When I got home for a few days this summer, I saw T-Boy trot across the pasture sound, and dang if that isn’t the most tempting thing to see.
He’s the same old dude. They took off running, and I got to thinking, ‘Hey he looks pretty good.’ I sent him to the vet, and I’m going to watch. I don’t plan on riding him anymore, but if I look up one day, and he’s sound as a dollar… I don’t know that I’m above giving him another go. He had a tear in his deep flexor tendon in his front left, and he started to have a little soreness in his stifle that needed injected.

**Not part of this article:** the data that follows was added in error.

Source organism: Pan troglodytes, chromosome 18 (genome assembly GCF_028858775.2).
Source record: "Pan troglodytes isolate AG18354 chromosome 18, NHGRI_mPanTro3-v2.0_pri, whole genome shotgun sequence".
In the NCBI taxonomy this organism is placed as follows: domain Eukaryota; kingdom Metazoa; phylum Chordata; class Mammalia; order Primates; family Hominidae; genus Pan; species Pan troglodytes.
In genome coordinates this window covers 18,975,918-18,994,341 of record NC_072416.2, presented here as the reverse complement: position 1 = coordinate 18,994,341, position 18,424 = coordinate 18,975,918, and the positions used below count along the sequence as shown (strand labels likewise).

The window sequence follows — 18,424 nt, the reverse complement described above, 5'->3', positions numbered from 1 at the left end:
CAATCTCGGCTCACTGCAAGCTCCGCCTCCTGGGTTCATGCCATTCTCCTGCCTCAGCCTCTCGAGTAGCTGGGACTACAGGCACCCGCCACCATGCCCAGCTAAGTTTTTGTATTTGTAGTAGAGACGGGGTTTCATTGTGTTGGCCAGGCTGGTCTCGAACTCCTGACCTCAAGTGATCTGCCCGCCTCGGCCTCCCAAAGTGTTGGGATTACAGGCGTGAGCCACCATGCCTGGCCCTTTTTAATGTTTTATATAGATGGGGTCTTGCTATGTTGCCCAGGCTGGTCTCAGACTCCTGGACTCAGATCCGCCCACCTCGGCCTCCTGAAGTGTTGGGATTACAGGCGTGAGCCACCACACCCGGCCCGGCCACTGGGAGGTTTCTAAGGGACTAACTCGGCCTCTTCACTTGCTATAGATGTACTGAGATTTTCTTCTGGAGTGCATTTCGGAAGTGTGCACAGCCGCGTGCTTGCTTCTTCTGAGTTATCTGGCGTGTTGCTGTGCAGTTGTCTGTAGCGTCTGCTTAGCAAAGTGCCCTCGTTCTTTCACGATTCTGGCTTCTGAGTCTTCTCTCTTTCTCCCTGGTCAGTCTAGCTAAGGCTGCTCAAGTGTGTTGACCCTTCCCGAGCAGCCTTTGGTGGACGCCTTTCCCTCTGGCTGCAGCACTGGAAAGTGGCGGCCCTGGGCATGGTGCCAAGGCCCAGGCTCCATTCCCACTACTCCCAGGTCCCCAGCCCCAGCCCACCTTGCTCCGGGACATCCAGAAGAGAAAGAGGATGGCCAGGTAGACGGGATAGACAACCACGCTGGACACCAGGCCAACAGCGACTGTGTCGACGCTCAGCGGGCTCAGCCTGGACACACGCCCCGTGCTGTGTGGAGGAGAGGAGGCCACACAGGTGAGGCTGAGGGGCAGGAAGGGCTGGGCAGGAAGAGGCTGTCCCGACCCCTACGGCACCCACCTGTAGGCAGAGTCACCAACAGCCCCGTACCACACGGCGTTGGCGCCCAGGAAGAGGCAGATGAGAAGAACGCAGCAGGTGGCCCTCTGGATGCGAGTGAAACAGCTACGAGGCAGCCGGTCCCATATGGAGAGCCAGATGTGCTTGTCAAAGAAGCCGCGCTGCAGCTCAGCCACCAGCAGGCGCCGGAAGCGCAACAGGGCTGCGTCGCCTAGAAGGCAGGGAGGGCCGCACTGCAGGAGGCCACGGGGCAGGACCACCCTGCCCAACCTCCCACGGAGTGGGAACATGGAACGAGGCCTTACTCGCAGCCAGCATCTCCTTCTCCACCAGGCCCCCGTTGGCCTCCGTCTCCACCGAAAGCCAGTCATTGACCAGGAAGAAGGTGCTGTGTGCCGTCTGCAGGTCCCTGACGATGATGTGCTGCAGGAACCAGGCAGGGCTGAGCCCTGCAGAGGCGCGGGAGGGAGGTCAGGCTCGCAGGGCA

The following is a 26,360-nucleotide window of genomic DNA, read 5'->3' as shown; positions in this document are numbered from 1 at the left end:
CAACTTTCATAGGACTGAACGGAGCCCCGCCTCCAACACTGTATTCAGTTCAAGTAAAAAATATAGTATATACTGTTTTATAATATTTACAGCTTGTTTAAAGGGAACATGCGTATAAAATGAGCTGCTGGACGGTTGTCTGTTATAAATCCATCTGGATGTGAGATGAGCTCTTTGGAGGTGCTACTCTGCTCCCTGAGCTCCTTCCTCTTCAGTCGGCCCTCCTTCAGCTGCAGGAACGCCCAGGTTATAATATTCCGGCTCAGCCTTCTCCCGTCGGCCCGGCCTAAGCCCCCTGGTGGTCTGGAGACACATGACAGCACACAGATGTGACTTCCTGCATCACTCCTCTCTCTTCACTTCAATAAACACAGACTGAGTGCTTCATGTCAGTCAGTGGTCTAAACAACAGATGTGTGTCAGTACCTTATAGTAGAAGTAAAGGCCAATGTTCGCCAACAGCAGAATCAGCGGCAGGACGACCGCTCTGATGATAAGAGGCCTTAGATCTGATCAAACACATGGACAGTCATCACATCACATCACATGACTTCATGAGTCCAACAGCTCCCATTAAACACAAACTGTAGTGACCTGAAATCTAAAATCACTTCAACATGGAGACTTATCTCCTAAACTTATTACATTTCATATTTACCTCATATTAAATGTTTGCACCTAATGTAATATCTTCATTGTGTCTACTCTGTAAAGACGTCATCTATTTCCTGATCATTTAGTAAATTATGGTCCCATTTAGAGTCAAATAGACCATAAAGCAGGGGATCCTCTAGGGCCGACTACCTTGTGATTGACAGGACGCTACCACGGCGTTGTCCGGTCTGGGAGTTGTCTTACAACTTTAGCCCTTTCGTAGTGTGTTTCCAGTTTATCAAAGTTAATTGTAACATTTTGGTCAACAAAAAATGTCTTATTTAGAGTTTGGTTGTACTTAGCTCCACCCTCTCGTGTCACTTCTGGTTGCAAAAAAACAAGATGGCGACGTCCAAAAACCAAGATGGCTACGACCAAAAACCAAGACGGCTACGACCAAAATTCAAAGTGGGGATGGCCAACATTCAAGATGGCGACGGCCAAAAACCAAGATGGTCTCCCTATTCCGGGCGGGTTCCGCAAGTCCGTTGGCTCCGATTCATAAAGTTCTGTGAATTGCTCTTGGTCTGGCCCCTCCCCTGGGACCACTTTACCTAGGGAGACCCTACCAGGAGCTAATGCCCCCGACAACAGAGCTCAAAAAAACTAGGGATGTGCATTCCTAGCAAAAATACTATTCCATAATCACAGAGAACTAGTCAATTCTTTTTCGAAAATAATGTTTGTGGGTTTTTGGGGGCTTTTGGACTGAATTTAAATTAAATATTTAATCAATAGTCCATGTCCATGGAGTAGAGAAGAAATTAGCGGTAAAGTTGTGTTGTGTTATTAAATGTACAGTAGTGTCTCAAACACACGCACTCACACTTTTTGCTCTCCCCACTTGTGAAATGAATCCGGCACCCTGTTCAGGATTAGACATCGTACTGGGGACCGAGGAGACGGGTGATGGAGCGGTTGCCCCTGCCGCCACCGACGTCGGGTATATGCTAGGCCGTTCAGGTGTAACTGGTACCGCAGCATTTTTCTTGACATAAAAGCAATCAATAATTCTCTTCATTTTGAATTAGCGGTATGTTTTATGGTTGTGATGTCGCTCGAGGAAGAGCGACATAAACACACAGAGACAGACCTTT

T-Boy owes me absolutely nothing, and he built my career. I owe him his rest, but he’s a winner, and like so many great horses that were great like him, rest isn’t his most favorite activity. That said, I’m staying off him. He’s shown me—over more than a decade—what a great horse feels like. And I’m starting to feel that in Kevin and Mary, and for T-Boy’s lessons I’m ever grateful.
When I lived with Lari Dee Guy in Abilene, Texas, Zans Diamond Shine’s owner sent the stud to the ladies to ride and for Trevor Brazile to show. Eventually, he sent some of the stud’s colts to us, too, and T-Boy was one of them. We rode him for a little while, and he kind of sucked. Then one day he finally got it all together. He just wasn’t the easiest horse in the world. Stopping wasn’t easy for him and he was a bit of a challenge. There was something about him, though, that I knew he’d be a winner.